FOR far too long, driving in France has for me been no more than a direct route to Italy.
But if France has been somewhat under-appreciated, my week in Brittany changed all that and reminded me what a beautiful country it is.
One of the benefits was that we were able to avoid the hassle of airports; we took the car across the Channel from Poole to Cherbourg aboard the Brittany Ferries’ vessel Barfleur, a relaxed four-and-a-quarter-hour voyage.
Our destination, some 220 miles south-west, was the handsome old walled town of Vannes, on Brittany’s glorious Gulf of Morbihan, and it proved a perfect base from which to explore the region.
The old town is characterised by narrow cobbled streets and medieval gates. At its heart is the Cathedral of Saint-Pierre, a mix of Romanesque and Gothic styles, while Place des Lices is lined with colourful timber-framed houses.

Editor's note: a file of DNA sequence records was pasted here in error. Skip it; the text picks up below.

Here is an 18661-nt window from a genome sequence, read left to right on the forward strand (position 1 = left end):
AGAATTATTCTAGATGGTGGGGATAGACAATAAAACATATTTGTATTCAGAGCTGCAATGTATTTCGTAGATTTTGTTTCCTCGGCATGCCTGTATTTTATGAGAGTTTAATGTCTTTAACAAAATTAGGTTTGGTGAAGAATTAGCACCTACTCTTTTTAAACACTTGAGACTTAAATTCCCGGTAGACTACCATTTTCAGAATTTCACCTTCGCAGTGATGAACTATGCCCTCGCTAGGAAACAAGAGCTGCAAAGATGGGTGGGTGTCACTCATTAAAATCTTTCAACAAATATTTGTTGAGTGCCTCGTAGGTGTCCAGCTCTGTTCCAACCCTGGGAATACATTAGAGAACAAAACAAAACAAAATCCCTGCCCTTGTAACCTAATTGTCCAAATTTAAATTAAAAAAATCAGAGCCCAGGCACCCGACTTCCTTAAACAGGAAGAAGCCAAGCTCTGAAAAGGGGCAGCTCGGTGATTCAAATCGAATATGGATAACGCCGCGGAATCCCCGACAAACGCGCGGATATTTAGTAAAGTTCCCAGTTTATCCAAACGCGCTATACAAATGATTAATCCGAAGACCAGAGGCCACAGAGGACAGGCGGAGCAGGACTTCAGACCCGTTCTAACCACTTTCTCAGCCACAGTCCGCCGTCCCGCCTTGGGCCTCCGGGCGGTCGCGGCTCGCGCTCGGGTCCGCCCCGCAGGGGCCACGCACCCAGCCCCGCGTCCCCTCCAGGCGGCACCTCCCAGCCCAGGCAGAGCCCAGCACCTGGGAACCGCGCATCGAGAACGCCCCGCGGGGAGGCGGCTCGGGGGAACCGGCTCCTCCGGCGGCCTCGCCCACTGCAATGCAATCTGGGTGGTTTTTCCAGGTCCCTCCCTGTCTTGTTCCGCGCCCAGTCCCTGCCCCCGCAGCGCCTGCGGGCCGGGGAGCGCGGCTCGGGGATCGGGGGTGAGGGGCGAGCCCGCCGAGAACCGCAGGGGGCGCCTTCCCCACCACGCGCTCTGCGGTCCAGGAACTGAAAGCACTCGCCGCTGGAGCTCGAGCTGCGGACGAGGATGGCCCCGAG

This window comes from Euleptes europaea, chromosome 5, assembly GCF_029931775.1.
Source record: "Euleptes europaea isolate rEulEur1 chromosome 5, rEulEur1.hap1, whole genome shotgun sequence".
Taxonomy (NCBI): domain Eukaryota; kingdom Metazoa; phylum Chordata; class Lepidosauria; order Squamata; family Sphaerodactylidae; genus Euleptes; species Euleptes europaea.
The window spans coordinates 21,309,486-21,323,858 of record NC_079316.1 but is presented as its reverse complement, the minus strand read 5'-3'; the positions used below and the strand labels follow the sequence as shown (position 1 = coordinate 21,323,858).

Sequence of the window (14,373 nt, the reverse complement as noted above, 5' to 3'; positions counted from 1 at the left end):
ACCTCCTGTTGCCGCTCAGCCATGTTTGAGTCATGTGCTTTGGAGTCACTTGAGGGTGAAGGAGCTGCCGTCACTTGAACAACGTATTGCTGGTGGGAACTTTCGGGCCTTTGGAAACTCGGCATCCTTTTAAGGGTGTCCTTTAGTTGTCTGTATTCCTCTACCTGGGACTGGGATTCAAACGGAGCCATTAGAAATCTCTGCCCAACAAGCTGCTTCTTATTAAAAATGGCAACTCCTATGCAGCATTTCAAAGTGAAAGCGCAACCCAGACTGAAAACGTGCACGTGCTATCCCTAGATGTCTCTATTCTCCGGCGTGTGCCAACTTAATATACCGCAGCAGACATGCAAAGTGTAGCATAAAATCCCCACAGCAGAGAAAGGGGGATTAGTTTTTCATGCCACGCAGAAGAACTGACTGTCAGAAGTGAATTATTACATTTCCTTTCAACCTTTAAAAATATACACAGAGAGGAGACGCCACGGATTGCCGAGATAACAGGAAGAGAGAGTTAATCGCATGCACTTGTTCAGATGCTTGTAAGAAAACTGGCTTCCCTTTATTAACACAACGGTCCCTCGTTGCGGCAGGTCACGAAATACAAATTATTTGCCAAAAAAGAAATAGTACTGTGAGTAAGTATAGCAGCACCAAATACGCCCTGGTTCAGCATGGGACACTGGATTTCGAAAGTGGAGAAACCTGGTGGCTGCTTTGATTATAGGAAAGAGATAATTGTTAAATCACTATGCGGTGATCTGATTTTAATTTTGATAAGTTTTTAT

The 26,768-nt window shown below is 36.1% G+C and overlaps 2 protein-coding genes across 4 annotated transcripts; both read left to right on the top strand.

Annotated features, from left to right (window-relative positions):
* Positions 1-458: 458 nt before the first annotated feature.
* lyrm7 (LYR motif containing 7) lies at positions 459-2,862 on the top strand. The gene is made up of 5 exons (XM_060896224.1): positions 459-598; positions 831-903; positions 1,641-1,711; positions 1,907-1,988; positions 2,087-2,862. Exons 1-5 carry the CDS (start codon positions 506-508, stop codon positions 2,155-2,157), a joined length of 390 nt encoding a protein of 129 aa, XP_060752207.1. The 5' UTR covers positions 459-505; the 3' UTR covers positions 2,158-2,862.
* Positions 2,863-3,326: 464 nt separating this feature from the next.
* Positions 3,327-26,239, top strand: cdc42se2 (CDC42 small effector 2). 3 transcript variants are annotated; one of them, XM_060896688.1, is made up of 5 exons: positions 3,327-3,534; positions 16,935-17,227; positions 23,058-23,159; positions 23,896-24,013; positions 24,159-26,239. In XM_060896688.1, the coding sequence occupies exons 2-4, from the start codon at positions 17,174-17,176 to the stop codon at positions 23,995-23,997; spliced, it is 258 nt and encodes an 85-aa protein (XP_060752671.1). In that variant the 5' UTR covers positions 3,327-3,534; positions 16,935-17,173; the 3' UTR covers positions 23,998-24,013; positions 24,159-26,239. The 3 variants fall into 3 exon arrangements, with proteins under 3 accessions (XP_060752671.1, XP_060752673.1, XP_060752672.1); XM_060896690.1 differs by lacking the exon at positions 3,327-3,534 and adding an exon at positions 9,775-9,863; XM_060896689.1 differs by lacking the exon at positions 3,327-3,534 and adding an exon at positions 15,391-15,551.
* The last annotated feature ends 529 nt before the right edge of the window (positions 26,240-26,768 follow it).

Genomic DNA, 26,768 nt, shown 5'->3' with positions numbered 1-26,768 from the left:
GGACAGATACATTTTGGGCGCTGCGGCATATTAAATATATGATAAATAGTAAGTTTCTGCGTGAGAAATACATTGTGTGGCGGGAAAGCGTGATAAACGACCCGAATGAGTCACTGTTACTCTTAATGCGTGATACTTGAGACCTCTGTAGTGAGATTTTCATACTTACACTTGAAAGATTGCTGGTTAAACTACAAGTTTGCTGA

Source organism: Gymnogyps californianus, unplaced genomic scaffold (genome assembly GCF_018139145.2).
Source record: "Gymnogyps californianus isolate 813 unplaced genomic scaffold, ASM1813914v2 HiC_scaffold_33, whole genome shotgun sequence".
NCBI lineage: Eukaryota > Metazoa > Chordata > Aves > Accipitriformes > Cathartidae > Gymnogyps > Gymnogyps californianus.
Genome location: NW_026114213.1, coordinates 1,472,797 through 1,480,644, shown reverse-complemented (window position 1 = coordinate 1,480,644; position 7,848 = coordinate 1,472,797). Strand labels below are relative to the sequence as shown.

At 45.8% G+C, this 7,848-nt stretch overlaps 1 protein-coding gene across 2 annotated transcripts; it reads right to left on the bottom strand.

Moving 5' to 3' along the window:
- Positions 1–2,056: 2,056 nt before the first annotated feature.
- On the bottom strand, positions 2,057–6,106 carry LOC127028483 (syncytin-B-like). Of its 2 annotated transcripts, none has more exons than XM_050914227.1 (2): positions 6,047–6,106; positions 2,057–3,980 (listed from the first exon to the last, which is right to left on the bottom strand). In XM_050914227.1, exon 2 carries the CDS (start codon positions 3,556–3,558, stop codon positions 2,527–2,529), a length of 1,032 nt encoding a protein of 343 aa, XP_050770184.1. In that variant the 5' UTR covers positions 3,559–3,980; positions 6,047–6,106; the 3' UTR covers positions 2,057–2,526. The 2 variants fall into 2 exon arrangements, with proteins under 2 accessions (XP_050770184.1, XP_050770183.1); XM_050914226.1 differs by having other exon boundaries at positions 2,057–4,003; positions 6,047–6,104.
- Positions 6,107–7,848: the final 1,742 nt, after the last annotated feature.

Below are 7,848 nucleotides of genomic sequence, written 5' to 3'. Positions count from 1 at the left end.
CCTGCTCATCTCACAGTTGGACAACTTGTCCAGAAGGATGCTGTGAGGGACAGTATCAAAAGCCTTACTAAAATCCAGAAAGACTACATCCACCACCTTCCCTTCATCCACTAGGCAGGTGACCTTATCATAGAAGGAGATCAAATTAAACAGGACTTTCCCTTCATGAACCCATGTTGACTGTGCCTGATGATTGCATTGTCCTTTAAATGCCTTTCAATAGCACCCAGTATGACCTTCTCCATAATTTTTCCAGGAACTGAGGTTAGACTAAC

Our stay included visits to Carnac, with its world-famous prehistoric stones, and Rochefort-en-Terre, voted in 2016 the most beautiful village in all of France. Boat trips took us to the glorious Ile d’Arz and to the island of Gavrinis with its unique Neolithic art and architecture.
The early July weather was hot and sunny throughout our stay, sometimes so extreme that sleeping became all but impossible. But we adored Brittany and we were thrilled to have properly renewed acquaintances with France.
Pictured: Timbered buildings in Vannes; the gardens by the Vannes ramparts; scenes in the Vannes market;